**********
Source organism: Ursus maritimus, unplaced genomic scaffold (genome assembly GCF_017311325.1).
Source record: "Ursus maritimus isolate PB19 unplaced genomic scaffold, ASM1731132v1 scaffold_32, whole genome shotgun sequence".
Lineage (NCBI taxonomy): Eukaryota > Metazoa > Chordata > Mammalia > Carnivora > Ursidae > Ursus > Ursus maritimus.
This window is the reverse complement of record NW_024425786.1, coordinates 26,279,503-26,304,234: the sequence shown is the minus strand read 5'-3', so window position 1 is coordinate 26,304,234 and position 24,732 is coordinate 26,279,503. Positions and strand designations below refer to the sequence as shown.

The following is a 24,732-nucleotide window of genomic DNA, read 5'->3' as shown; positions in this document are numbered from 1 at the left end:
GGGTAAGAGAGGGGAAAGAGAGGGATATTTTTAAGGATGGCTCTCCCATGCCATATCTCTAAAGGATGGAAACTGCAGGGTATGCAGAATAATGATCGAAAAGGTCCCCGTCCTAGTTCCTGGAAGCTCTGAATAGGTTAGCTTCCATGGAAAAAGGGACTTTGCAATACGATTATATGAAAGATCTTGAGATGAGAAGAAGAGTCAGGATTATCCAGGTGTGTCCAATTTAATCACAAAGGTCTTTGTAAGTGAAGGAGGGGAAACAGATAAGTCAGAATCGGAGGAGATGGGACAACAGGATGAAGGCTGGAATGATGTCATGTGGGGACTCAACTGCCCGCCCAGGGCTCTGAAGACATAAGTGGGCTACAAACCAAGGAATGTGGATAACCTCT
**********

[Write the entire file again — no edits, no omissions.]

Source organism: Ursus maritimus, unplaced genomic scaffold (genome assembly GCF_017311325.1).
Source record: "Ursus maritimus isolate PB19 unplaced genomic scaffold, ASM1731132v1 scaffold_32, whole genome shotgun sequence".
Lineage (NCBI taxonomy): Eukaryota > Metazoa > Chordata > Mammalia > Carnivora > Ursidae > Ursus > Ursus maritimus.
This window is the reverse complement of record NW_024425786.1, coordinates 26,279,503-26,304,234: the sequence shown is the minus strand read 5'-3', so window position 1 is coordinate 26,304,234 and position 24,732 is coordinate 26,279,503. Positions and strand designations below refer to the sequence as shown.

The following is a 24,732-nucleotide window of genomic DNA, read 5'->3' as shown; positions in this document are numbered from 1 at the left end:
GGGTAAGAGAGGGGAAAGAGAGGGATATTTTTAAGGATGGCTCTCCCATGCCATATCTCTAAAGGATGGAAACTGCAGGGTATGCAGAATAATGATCGAAAAGGTCCCCGTCCTAGTTCCTGGAAGCTCTGAATAGGTTAGCTTCCATGGAAAAAGGGACTTTGCAATACGATTATATGAAAGATCTTGAGATGAGAAGAAGAGTCAGGATTATCCAGGTGTGTCCAATTTAATCACAAAGGTCTTTGTAAGTGAAGGAGGGGAAACAGATAAGTCAGAATCGGAGGAGATGGGACAACAGGATGAAGGCTGGAATGATGTCATGTGGGGACTCAACTGCCCGCCCAGGGCTCTGAAGACATAAGTGGGCTACAAACCAAGGAATGTGGATAACCTCT